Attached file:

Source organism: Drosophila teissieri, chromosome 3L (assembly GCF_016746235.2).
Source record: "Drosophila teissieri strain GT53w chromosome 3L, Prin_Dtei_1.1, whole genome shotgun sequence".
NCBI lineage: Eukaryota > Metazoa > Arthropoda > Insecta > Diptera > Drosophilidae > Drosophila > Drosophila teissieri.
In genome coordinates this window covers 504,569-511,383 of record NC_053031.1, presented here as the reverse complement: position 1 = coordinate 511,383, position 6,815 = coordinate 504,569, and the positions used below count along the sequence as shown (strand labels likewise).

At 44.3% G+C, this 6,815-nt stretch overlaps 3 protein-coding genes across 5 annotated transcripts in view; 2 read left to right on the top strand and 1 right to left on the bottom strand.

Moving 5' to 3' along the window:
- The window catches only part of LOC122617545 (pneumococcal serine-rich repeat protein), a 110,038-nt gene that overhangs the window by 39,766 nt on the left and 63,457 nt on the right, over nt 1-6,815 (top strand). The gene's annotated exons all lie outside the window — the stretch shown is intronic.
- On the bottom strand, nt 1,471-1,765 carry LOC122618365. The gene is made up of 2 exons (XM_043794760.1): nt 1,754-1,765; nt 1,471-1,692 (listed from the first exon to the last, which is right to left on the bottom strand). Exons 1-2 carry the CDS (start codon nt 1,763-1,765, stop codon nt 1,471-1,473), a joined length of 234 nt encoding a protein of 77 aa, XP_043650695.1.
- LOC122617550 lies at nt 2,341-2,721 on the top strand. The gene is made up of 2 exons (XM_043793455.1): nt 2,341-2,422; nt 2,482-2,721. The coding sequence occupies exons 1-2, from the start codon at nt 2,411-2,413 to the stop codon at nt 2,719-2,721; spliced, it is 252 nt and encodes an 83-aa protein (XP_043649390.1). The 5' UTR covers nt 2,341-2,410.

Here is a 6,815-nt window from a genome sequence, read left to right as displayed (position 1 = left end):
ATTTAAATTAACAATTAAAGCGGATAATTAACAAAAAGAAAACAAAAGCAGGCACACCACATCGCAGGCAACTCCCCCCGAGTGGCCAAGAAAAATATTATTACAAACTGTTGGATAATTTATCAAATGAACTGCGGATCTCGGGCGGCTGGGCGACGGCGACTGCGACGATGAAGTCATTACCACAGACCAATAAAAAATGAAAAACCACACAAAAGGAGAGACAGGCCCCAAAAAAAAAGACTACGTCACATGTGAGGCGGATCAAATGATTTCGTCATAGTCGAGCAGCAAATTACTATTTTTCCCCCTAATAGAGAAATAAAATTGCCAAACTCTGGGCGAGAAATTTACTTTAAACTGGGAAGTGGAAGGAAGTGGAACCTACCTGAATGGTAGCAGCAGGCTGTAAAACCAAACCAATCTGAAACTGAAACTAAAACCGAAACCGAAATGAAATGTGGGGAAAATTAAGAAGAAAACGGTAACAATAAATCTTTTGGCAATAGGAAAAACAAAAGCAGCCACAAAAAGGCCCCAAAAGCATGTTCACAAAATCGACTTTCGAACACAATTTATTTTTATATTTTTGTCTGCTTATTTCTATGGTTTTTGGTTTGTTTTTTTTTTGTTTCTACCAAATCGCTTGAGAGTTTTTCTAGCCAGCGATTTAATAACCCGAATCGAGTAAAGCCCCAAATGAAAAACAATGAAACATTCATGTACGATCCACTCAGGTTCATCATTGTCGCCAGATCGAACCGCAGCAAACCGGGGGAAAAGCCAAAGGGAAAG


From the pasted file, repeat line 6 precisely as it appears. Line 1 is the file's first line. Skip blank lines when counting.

Moving 5' to 3' along the window: